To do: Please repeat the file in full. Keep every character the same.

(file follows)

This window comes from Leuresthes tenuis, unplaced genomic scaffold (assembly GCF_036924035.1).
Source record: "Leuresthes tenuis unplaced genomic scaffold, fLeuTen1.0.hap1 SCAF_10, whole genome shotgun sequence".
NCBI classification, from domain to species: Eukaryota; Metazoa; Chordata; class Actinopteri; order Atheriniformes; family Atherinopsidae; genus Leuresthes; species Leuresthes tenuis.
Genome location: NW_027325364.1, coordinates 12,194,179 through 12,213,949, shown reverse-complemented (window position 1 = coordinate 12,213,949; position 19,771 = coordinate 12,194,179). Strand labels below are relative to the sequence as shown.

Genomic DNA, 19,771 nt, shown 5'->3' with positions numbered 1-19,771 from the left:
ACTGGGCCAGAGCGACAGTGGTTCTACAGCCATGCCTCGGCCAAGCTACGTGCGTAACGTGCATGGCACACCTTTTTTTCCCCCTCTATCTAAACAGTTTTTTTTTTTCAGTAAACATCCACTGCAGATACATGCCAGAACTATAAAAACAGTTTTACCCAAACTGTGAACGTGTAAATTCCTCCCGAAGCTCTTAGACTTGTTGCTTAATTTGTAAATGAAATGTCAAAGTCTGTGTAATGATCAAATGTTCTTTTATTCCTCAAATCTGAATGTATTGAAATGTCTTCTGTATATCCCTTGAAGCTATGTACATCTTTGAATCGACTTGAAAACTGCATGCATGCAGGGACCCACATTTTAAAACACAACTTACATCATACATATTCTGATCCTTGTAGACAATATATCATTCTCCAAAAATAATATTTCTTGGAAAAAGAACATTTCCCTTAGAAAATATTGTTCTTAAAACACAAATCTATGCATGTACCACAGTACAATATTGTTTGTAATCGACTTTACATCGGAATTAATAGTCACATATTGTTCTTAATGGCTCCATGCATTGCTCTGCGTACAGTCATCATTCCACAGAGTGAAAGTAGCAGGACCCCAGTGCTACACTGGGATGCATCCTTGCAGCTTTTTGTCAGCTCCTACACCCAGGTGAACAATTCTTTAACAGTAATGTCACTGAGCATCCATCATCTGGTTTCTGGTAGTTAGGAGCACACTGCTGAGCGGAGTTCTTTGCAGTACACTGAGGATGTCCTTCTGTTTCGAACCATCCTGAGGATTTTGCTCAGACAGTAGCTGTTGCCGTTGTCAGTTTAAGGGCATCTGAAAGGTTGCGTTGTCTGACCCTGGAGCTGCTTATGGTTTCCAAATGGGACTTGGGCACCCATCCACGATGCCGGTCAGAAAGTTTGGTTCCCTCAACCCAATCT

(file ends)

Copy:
This window comes from Leuresthes tenuis, unplaced genomic scaffold (assembly GCF_036924035.1).
Source record: "Leuresthes tenuis unplaced genomic scaffold, fLeuTen1.0.hap1 SCAF_10, whole genome shotgun sequence".
NCBI classification, from domain to species: Eukaryota; Metazoa; Chordata; class Actinopteri; order Atheriniformes; family Atherinopsidae; genus Leuresthes; species Leuresthes tenuis.
Genome location: NW_027325364.1, coordinates 12,194,179 through 12,213,949, shown reverse-complemented (window position 1 = coordinate 12,213,949; position 19,771 = coordinate 12,194,179). Strand labels below are relative to the sequence as shown.

Genomic DNA, 19,771 nt, shown 5'->3' with positions numbered 1-19,771 from the left:
ACTGGGCCAGAGCGACAGTGGTTCTACAGCCATGCCTCGGCCAAGCTACGTGCGTAACGTGCATGGCACACCTTTTTTTCCCCCTCTATCTAAACAGTTTTTTTTTTTCAGTAAACATCCACTGCAGATACATGCCAGAACTATAAAAACAGTTTTACCCAAACTGTGAACGTGTAAATTCCTCCCGAAGCTCTTAGACTTGTTGCTTAATTTGTAAATGAAATGTCAAAGTCTGTGTAATGATCAAATGTTCTTTTATTCCTCAAATCTGAATGTATTGAAATGTCTTCTGTATATCCCTTGAAGCTATGTACATCTTTGAATCGACTTGAAAACTGCATGCATGCAGGGACCCACATTTTAAAACACAACTTACATCATACATATTCTGATCCTTGTAGACAATATATCATTCTCCAAAAATAATATTTCTTGGAAAAAGAACATTTCCCTTAGAAAATATTGTTCTTAAAACACAAATCTATGCATGTACCACAGTACAATATTGTTTGTAATCGACTTTACATCGGAATTAATAGTCACATATTGTTCTTAATGGCTCCATGCATTGCTCTGCGTACAGTCATCATTCCACAGAGTGAAAGTAGCAGGACCCCAGTGCTACACTGGGATGCATCCTTGCAGCTTTTTGTCAGCTCCTACACCCAGGTGAACAATTCTTTAACAGTAATGTCACTGAGCATCCATCATCTGGTTTCTGGTAGTTAGGAGCACACTGCTGAGCGGAGTTCTTTGCAGTACACTGAGGATGTCCTTCTGTTTCGAACCATCCTGAGGATTTTGCTCAGACAGTAGCTGTTGCCGTTGTCAGTTTAAGGGCATCTGAAAGGTTGCGTTGTCTGACCCTGGAGCTGCTTATGGTTTCCAAATGGGACTTGGGCACCCATCCACGATGCCGGTCAGAAAGTTTGGTTCCCTCAACCCAATCT